I set the tolerance uniformly across the methods, although I’m not really sure what tolerance means in the `svds`

function (more on that in the next section below).

In order to carefully track real memory use while the algorithm runs, I take advantage of some Linux capabilities and use R’s parallel package to fork each experiment in a separate (child) R process, letting the master R process monitor the child’s progress and memory use until it finishes. Algorithm run times are self-reported by the child processes back to the master. See the Appendix section for full program listings that I used to compare performance and carefully track memory use.

The test program writes an output file named ‘dense.out’ that contains the total elapsed times for `irlba`

and `svds`

in the `l_dense`

and `s_dense`

variables, respectively, and the matrices `mem_l_dense`

and `mem_s_dense`

that track detailed memory usage by the R process running each algorithm in approximately 1/10 second intervals.

This example proceeds just like the previous one with a different problem set-up, saving its output to a file named ‘sparse.out’.

Elapsed wall-clock times for each method and problem are shown in the plots below. In the 30,000 × 30,000 dense matrix case, `irlba`

was about 6 times faster than `svds`

, but `irlba`

was only about 4 times faster in the large sparse matrix case. I’ll point out that any benchmarking result of these methods will strongly depend on the hardware and BLAS library used, in this example it was OpenBLAS (http://www.openblas.net/).

```
load("sparse.out")
load("dense.out")
par(mfrow=c(1,2))
barplot(c(s_dense, l_dense), ylab="Seconds", col=c(2, 4), legend=c("svds", "irlba"), main="Dense")
barplot(c(s_sparse, l_sparse), ylab="Seconds", col=c(2, 4), legend=c("svds", "irlba"), main="Sparse")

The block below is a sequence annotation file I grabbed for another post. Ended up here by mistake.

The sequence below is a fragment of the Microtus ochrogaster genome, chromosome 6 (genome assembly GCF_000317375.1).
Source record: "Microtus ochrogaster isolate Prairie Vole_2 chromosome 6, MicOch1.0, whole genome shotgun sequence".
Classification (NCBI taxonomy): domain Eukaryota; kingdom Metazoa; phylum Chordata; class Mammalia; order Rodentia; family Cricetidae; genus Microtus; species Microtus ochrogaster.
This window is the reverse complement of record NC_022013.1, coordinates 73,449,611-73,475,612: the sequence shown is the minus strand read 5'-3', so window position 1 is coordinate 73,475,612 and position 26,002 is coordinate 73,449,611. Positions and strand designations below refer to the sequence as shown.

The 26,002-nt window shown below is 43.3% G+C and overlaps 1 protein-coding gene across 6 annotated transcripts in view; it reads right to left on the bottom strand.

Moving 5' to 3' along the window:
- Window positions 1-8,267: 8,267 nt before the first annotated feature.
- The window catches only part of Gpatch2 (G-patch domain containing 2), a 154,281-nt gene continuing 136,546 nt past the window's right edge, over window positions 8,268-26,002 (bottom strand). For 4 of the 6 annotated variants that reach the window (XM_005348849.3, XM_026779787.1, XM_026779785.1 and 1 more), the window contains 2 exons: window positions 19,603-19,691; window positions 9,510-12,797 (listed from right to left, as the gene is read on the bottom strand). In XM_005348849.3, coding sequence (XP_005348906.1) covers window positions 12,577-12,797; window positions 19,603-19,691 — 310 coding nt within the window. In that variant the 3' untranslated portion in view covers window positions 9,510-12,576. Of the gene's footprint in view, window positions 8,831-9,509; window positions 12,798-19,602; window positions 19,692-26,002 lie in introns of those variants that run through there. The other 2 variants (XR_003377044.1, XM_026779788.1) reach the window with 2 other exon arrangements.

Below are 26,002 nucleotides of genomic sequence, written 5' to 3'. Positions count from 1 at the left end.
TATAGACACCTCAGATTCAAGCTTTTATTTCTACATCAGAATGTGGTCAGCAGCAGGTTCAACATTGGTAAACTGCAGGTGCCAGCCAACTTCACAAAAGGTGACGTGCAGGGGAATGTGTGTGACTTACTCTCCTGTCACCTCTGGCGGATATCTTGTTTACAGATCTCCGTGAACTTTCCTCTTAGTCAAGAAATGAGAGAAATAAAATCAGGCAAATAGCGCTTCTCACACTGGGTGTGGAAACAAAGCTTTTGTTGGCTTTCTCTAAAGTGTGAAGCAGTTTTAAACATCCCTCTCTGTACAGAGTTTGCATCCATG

```

Peak memory use during computation of the sparse case was similar for the two methods, with `svds`

using slightly less memory than `irlba`

(2.4 GiB versus 2.6 GiB, respectively). The next plot shows memory use in GiB over time for each method for the sparse problem. Despite similar peak use, memory use over time while each algorithm runs is interestingly different. (Note that Linux reports resident memory use in pages, which on our test system means 4096 bytes.) I used the following program to plot memory use:

```
t = seq(1:nrow(mem_s_sparse)) / 10 # approx. time in seconds
plot(t, 4096 * mem_s_sparse[, 2] / 2 ^ 30, type='l', col=2, lwd=4, ylab="",
ylim=c(0, 4096 * max(mem_s_sparse[, 2], mem_l_sparse[, 2]) / 2^30),
xlab="time (seconds)", main="Sparse problem resident memory use (GiB)",
cex=2, cex.axis=1.5, cex.lab=1.5, cex.main=1.8)
lines(t[1:nrow(mem_l_sparse)], 4096 * mem_l_sparse[,2] / 2 ^ 30, col=4, lwd=4)
grid()
legend("bottomright", legend=c("svds", "irlba"), fill=c(2, 4), bty="n", cex=2)
```

Unlike the sparse problem case, the dense problem exhibits significantly different memory use patterns. The `irlba`

peak memory during computation of the dense 30,000 × 30,000 problem was about 6.8 GiB (just slightly more than the 6.7 GiB required to store the input matrix), but `svds`

used much more–a peak of 53.8 GiB.

```
t = seq(1:nrow(mem_s_dense)) / 10 # approx. time in seconds
plot(t, 4096 * mem_s_dense[, 2] / 2 ^ 30, type='l', col=2, lwd=4, ylab="",
ylim=c(0, 4096 * max(mem_s_dense[, 2], mem_l_dense[, 2]) / 2^30),
xlab="time (seconds)", main="Sparse problem resident memory use (GiB)",
cex=2, cex.axis=1.5, cex.lab=1.5, cex.main=1.8)
lines(t[1:nrow(mem_l_dense)], 4096 * mem_l_dense[,2] / 2 ^ 30, col=4, lwd=4)
grid()
legend("bottomright", legend=c("svds", "irlba"), fill=c(2, 4), bty="n", cex=2)
```